It is not so much that Boris Johnson is a monster and that there are equally monstrous personalities within the wooden blue horse of the Conservative Party and its reactionary ranks, it is more that Bojo is the monster lost within the labyrinth of himself. He devours the red thread of safety every time he opens his monstrous mouth and roars out his deliberate, acrid slogans. It was not Daedalus who constructed the labyrinth of Westminster – it was the British ruling class. Now, in the form of the Tory Party, they wander its endless crumbling corridors like cannibalistic lizards, ravaging and consuming each other out of appetite, greed, fear, paranoia, ambition and cynicism. Ian Blackford is not Theseus, destined to kill the Minotaur, because he is equally lost in the Westminster maze, and Nicola Sturgeon is not Ariadne, who can guide him out. In the modern labyrinth each time Theseus kills the monster another Bojo rises in its place. The red thread, which joins the people to their politicians, has been bitten through, broken by self-interest. So we drift. We drift to an emerging form of post-modern fascism. The senseless, planned randomness of needless destruction.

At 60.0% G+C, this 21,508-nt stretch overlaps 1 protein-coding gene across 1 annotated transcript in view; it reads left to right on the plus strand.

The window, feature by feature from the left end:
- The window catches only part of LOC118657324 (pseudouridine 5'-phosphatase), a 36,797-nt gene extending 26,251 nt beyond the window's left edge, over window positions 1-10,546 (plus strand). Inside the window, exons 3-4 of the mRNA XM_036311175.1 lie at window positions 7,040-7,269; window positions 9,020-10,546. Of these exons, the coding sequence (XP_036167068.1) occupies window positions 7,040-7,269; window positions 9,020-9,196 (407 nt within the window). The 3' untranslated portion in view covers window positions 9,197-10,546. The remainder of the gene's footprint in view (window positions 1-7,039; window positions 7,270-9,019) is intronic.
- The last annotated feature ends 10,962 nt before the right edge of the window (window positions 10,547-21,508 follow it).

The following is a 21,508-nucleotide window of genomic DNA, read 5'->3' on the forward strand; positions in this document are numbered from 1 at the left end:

When Scottish independence eventually comes, and Ireland is united, the British Empire will finally be over. The monster will continue to prowl habitually throughout its labyrinth. But the beast is wounded. Its lifeblood, financialised capitalism, is draining from its body.
In 1967 J.K. Galbraith, like Cassandra, warned that capitalism was shifting from a market society to a technostructure in which capital would be owned and controlled by a cartel of corporations. Not many believed him. That hierarchical technostructure is now the accepted normality. In the financial collapse of 2008 we saw how this cartel was actually a house of cards and was only “saved” by vast amounts of cash interventions by governments, mainly those of the US and China. The political policy of Austerity, so beloved by reactionaries like George Orborne, is the class war-child of this monster, whereby all risk and all financial loss is transferred onto the poor, the weak and the vulnerable whilst the cartel’s political advocates (the Tories) peddle the myth that deregulation is part of the modern democratic process. Meanwhile the cartel who incurred this private debt are enriched and secured by public funding. With the mainstream political parties offering no real alternative to this monstrous paradigm the poor, the dispossessed, the homeless and the hungry are pushed into the welcoming arms of right wing parties and racist organisations all across Europe.
The technocratic monster is wounded, fatally I would suggest, because no government can repeat the trick of the “quantitative easing” bailouts of 2008 when the next crash comes, as it inevitably will, sometime soon. Like the Priscilla on the Pentland Skerries, the monster is on the rocks.